By Robert Teal, CCP, CBP
The most modest organization has large amounts of information, i.e., “Big Data”, on its operations, suppliers, customers, and especially on its employees. Even knowing as little as length of service, hours worked, job function, performance data, and location can be telling as to which employees are likely to succeed or not. The basis for Big Data decision making is founded in that class that most students ignored or only took the one mandatory course. That course usually covered the statistical foundation concepts of data collection & presentation, variability, central tendency, sampling theory, inference & hypotheses testing, regression & correlation, indexes & time series, and seasonal & cyclical analysis. While an employer with a few dozen employees can manage them with no more of a sophisticated tool than a good memory or paper notebook, even a middle sized organization of a workforce of few hundred needs to look deeper.
To illustrate the role of Big Data and Talent Management, the Polytechnic Institute of New York University recently hosted a day-long workshop titled: “Talent Management 2.0: HR Innovation In The Big Data Era”. Speakers at the workshop included NYU-Poly instructors from the computer science, engineering, and technology departments. Additional speakers included individuals representing PepsiCo, Aon Hewitt, Google, SAS, Morgan Stanley, JetBlue Airways, and Accenture.
Aasonn, a global systems and technology services consulting firm, recently reported on a study by the MIT Sloan Management Review: “From Value to Vision: Re imagining the Possible with Data Analytics”. The MIT study found that while “17% of product development, 19% of marketing, and 20% of operations respondents reported using analytics to drive innovation”, however only 8% of HR organizations used analytics to drive talent acquisition and retention.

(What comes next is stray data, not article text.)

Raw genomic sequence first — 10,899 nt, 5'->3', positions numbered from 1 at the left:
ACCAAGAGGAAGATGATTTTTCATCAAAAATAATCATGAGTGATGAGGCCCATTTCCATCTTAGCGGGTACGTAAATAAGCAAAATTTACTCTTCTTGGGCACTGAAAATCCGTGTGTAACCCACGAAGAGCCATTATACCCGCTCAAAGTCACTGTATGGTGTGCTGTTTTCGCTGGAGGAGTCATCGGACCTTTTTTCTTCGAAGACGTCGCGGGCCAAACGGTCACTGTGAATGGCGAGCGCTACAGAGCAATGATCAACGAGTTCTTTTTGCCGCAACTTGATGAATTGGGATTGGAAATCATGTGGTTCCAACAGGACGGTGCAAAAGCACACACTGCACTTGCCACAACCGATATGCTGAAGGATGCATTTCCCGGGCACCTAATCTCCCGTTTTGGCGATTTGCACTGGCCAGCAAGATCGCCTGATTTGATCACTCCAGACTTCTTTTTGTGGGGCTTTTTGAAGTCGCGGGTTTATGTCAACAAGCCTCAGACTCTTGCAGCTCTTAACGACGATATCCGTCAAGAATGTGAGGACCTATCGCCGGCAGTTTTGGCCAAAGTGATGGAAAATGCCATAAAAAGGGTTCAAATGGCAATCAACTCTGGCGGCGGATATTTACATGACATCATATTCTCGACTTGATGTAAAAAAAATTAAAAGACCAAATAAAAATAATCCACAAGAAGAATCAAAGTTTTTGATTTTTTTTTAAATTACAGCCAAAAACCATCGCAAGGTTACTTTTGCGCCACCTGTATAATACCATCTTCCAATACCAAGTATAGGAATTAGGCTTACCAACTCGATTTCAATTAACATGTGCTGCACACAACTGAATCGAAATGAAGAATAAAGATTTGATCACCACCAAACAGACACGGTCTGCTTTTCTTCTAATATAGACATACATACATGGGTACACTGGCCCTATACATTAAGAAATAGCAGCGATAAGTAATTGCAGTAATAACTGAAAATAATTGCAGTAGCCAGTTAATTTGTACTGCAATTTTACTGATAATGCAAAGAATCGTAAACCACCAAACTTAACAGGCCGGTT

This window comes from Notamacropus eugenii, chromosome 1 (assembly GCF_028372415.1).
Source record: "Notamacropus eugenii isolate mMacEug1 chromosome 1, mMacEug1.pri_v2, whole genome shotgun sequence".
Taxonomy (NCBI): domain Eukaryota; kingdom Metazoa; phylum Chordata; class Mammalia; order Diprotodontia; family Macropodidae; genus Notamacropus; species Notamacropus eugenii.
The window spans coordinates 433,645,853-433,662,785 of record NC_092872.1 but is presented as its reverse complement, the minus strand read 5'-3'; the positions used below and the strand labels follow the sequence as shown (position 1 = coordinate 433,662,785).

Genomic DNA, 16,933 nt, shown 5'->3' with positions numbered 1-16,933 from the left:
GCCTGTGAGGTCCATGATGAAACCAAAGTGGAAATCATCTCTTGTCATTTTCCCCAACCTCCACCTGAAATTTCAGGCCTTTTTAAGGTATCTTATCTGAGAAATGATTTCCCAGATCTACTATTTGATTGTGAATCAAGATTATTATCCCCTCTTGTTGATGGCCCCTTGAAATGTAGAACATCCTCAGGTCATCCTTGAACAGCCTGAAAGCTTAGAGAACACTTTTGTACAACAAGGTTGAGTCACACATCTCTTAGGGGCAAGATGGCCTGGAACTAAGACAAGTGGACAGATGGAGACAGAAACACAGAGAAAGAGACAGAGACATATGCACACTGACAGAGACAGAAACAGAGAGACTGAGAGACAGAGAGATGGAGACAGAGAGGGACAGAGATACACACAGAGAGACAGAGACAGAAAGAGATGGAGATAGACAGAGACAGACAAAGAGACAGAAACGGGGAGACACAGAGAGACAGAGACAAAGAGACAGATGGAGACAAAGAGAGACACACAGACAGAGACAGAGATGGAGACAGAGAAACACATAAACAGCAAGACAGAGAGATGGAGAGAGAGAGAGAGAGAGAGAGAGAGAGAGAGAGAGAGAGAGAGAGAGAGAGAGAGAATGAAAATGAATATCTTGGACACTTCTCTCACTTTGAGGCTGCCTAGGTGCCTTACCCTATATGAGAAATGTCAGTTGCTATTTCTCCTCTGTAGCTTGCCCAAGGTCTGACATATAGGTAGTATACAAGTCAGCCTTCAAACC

In what he refers to as “Talent Analytics”, Josh Bersin, a contributor for Forbes, writes, “While most of the talk is about applying BigData to marketing and consumer businesses, there is an even bigger opportunity to apply BigData to Human Resources.”
In the same way a marketer might look at customer consumption behavior patterns, the recruiter would look at employee performance and correlate it with various data points. By asking questions as to who is performing and what they have in common, the recruiter may be able to isolate discrete factors which identify employees as top performers.
Is it significant that 90% of employees in department A quit after 18 to 36 months? Is it significant that 70% of employees who were managed by manager B are now in middle and upper management roles? Is it significant that all of your best engineers came from small non-top 10 colleges, worked 12-36 months at the Tacoma facility, are currently enrolled in a graduate or MBA program, and have 2 to 4 years of military service?
About the author, Robert Teal, CCP, CBP
Robert Teal is a Senior Human Resource leader with demonstrated ability to deliver cost effective solutions in the areas of research, design, implementation, communication, & administration of employee compensation and benefit plans and HR/Payroll systems. Robert Teal’s blog: Trends in Total Employee Rewards.
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